This week, I had the pleasure of joining celebrations to mark the 75th jubilee of the Gelderland Trust in Arnhem. I first got to know this wonderful organisation when I ran the European Network of National Heritage Organisations (ENNHO), which – somewhat surprisingly – was partly inspired by the International Conference of National Trusts and a forerunner to INTO.
The Gelderland Trust participated in the ‘European Exchange Programmes’ in the 1990s and hosted the 7th ICNT in 1995 as well as ENNHO in 2000. In 2005-6, the National Trust and the Gelderland Trust were partners in the EU-funded ‘ECHo Project’ that looked at the future of the European Country House in the 21st century.
Geldersch Landschap en Kasteelen, as it is known in Dutch, was established in 1940 and after the Second World War many properties were given to the organisation which now owns 11,500 hectares of historical grounds, 32 castles, and 135 of the most beautiful spots in Gelderland.
The celebrations included congratulatory speeches by Harry K. Voigtsberger, President of the Nordrhein-Westfalen-Stiftung Naturschutz, Heimat- und Kulturpflege, and Helen Ghosh, Director-General of the National Trust (pictured left).
The NRW Foundation was established in 1986 under State Prime Minister Johannes Rau, whose wife had studied in the UK where she had discovered the National Trust … so the idea of a foundation for nature, home and culture was born. The Gelderland Trust has also been inspired by the National Trust approach over the years and there was a strong sense that the three organisations could learn more from each other, share experience and achieve new goals. Exciting stuff! You can read the news report here (in Dutch!).
During our time in Arnhem, we also had the chance to visit a number of Gelderland Trust properties: the vast and fabulous Doorwerth which suffered badly in World War II and was restored over 37 years into the beautiful water castle we see today. Doorwerth houses a number of musuems and has a 400 year old acacia tree with a circumfrence of 7 meters – as well as a glorious tea room! The recently restored Biljoen, dating from the 16th Century, which is now a fairytale family home, complete with a pair of black swans! And Cannenburch, confiscated from its German owners after the War and transferred to the Gelderland Trust for the symbolic price of one Dutch Guilder in 1951. The day we visited, Cannenburch was getting ready to host a wedding.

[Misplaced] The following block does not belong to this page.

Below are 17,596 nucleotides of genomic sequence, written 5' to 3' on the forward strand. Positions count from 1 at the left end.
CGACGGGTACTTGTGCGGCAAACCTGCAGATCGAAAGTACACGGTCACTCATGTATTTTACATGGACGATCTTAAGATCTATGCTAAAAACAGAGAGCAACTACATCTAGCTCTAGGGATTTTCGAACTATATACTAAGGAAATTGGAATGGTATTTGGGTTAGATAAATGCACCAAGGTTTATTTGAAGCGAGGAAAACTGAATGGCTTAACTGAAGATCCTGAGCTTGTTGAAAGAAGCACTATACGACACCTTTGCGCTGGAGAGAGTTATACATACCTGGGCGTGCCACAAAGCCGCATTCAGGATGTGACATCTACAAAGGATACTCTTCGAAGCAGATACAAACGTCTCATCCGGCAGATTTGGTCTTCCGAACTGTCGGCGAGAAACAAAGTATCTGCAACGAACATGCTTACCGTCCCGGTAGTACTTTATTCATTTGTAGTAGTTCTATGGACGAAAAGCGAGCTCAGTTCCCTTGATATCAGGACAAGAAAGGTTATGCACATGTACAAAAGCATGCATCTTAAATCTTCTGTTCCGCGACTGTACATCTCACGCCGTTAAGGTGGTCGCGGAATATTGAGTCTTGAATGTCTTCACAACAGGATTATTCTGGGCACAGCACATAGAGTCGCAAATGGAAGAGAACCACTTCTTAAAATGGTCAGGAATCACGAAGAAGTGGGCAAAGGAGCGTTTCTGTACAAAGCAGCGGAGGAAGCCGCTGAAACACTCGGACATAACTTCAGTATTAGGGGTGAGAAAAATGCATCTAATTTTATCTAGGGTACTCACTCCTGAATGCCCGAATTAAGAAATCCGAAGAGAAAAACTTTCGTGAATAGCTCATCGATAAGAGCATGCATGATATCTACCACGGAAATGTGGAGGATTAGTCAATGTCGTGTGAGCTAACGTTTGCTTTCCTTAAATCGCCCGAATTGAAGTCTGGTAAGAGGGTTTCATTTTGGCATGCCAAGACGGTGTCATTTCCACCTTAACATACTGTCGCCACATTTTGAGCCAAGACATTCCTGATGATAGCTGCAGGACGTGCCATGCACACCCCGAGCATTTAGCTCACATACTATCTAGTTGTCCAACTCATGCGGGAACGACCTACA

As the celebrations were for the ‘castles’ side of the organisation, our discussions focused on built heritage but the Trust is called Geldersch Landschap & Kasteelen and it believes firmly in connecting nature and culture, managing and repairing the landscape and its biodiversity as well as reuniting country houses with their surroundings.
Wonderful places, fabulous stories and lovely people! At the end, Helen did a short interview which summed up the visit – we saw excellence in conservation and curation alongside innovative and brave interpretation (an amazing animation at Cannenburch in which characters leave their paintings for a chat – all very Harry Potter!); terrific visitor facilities (shops, tea rooms) and enthusiastic and skillful staff. Fabulous, humbling and inspirational. Here’s to another 75 years, GLK!